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# SortingSortingOut.jl

Experiments with a new sorting & ordering API for Julia.

## Features

### Composable order types

Exports functor-like objects `By`, `Rev` and `Op` and the predefined ordering

``````const Forward = Op(isless)
const Backward = Rev(Forward)
``````

These objects compose well:

``````method_in_some_package!(xs::AbstractVector, ord) = my_sort!(xs, Rev(By(abs, ord)))

xs = randn(7)
perm = collect(1:7)
ord = By(i -> xs[i])
method_in_some_package!(perm, ord)

@show xs[perm]
# xs[perm] = [-1.20628, 1.03054, -0.929885, -0.620184, 0.391168, -0.29274, 0.172728]
``````

### Better dispatch of specialized algorithms

Currently we have an advanced sorting algorithm to sort `Float64` and `Float32` by the order induced by `isless`, but the downside is that we almost never dispatch on it in practice because of the restrictive signature:

``````sort!(v::AbstractVector{<:Union{Float32,Float64}}, ...)
``````

For instance `sort([1.0, 2.0, -3.0], by = abs)` will not match the signature.

The proposed fix in this package is to canonicalize the order instances such that we can dispatch on (a) the inferred type that goes into the comparison function, (b) the comparison function itself and (c) the direction (forward or backward).

Internally it works by summarizing composed ordering types in a linearized fashion via a function called `flatten`. This function takes an ordering and element type of the vector and returns a `TrivialOrder{T,F,R<:Bool,B} <: Ord` instance (and sometimes the original order if it thinks the order is nontrivial). Here `T` is the type that goes into the comparison function, `F` is the type of the comparison function itself, `R` is true when sorting in reverse and `B` is a tuple of types of all the gathered `by` functions / transformations. An explicit example:

``````> xs = [6, 5, 2, 7]
> ord = By(inv, Rev(By(abs, Backward))) # 2 by functions
> effective_ord = SortingSortingOut.flatten(ord, eltype(xs))
TrivialOrder{Float64,typeof(isless),false,Tuple{typeof(inv),typeof(abs)}}(isless, (inv, abs))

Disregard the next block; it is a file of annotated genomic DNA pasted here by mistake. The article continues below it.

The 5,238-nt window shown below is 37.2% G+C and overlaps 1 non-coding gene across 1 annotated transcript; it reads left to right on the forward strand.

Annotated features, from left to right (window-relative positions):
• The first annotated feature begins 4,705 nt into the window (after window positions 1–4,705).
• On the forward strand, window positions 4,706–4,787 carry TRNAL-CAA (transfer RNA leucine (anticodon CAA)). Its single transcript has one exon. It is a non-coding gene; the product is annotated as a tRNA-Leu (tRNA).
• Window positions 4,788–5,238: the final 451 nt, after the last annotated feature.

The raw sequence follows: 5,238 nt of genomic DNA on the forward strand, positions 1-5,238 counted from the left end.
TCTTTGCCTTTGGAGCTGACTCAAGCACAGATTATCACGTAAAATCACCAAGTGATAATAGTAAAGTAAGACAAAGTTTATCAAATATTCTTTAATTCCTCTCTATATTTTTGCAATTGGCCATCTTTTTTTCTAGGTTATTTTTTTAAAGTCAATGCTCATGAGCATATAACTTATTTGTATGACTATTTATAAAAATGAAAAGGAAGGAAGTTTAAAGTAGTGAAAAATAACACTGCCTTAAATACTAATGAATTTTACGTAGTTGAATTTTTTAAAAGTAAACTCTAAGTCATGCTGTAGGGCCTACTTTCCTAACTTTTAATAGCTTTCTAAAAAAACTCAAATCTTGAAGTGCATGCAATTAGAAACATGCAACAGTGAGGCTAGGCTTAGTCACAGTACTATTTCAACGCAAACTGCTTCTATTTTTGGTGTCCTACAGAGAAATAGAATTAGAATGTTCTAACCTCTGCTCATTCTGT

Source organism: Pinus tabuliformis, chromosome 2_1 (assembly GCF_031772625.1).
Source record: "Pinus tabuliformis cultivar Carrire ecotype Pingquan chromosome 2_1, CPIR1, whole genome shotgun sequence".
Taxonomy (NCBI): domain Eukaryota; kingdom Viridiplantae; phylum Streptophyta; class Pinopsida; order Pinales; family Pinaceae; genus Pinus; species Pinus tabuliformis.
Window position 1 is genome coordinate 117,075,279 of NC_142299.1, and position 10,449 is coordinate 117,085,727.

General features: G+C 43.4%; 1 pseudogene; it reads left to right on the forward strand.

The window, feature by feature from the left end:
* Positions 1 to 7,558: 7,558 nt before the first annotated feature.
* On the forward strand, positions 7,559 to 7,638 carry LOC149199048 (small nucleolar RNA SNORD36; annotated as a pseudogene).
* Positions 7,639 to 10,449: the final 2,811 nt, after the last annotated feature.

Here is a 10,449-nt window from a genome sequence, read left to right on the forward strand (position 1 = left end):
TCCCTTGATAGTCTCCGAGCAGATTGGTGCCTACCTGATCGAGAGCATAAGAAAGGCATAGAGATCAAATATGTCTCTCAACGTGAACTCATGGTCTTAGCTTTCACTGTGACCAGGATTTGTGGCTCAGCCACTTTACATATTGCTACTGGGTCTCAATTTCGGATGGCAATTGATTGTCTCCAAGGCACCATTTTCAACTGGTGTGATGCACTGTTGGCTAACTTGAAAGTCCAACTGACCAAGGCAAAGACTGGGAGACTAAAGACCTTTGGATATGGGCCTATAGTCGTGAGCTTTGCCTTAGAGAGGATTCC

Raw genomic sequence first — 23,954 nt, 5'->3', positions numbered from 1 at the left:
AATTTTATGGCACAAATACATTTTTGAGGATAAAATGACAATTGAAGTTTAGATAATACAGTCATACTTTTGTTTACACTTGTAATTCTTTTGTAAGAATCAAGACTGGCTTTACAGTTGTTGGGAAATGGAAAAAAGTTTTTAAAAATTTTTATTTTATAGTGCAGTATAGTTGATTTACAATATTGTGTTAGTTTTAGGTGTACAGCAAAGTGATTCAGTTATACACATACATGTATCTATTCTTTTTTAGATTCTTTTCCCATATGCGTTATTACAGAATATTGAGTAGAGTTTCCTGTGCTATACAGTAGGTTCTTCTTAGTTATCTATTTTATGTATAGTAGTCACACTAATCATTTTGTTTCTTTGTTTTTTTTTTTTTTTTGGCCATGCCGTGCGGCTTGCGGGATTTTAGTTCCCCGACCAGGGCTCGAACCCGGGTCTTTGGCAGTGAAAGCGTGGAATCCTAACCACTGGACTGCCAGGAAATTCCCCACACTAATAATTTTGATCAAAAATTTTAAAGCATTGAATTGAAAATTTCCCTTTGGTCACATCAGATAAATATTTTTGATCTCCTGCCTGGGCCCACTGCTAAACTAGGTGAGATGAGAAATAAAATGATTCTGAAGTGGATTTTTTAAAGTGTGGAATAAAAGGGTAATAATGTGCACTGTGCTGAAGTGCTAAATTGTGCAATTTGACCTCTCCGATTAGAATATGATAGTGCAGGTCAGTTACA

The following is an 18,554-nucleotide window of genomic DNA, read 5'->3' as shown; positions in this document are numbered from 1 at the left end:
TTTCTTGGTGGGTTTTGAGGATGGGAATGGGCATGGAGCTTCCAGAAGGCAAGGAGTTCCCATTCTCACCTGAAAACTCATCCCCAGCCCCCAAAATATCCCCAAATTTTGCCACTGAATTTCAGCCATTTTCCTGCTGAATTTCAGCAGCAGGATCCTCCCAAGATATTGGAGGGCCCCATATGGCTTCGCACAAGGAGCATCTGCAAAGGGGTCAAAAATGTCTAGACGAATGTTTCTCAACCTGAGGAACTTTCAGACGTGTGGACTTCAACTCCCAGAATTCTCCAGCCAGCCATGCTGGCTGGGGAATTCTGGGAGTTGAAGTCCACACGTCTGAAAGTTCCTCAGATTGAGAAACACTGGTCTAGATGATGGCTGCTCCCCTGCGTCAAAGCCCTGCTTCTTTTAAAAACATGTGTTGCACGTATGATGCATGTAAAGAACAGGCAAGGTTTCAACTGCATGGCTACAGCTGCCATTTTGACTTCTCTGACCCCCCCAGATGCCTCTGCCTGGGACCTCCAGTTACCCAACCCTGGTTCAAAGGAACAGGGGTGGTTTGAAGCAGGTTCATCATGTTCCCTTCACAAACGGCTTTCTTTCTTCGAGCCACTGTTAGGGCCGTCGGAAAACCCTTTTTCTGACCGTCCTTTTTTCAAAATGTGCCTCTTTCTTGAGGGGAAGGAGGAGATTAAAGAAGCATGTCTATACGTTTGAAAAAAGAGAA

# Effectively this order comes down to sorting `Float64` with `isless`, so sorting will
# automatically dispatch on the efficient algorithm for this order.
> my_sort!(xs, effective_ord)
``````

The above is completely equivalent to:

``````> my_sort!(xs, ord)
``````

#### Example: sorting products by weight

n `sort!` `my_sort!` speedup
10_000 1.113 ms 560.6 μs 2.0x
1_000 66.00 μs 11.66 μs 5.7x
100 2.021 μs 615.6 ns 3.3x
``````using SortingSortingOut, BenchmarkTools

struct Product
price::Int
weight::Float64
end

weight(p::Product) = p.weight

function sort_products(n = 100)
products = [Product(rand(1:100), 100rand()) for i = 1 : n]

fst = @benchmark sort!(ps, by = \$weight) setup = (ps = copy(\$products))
snd = @benchmark my_sort!(ps, \$(By(weight))) setup = (ps = copy(\$products))

fst, snd
end
``````

#### Example: sorting complex numbers by absolute magnitude

n `sort!` `my_sort!` speedup
10_000 1.128 ms 722.3 μs 1.6x
1_000 49.62 μs 28.16 μs 1.8x
100 2.296 μs 787.5 ns 2.9x
``````using SortingSortingOut, BenchmarkTools

function sort_by_magnitude(n = 1_000)
xs = rand(ComplexF64, n)

fst = @benchmark sort!(ys, by = \$abs2) setup = (ys = copy(\$xs))
snd = @benchmark my_sort!(ys, \$(By(abs2))) setup = (ys = copy(\$xs))

fst, snd
end
``````

#### Sorting vectors of small unions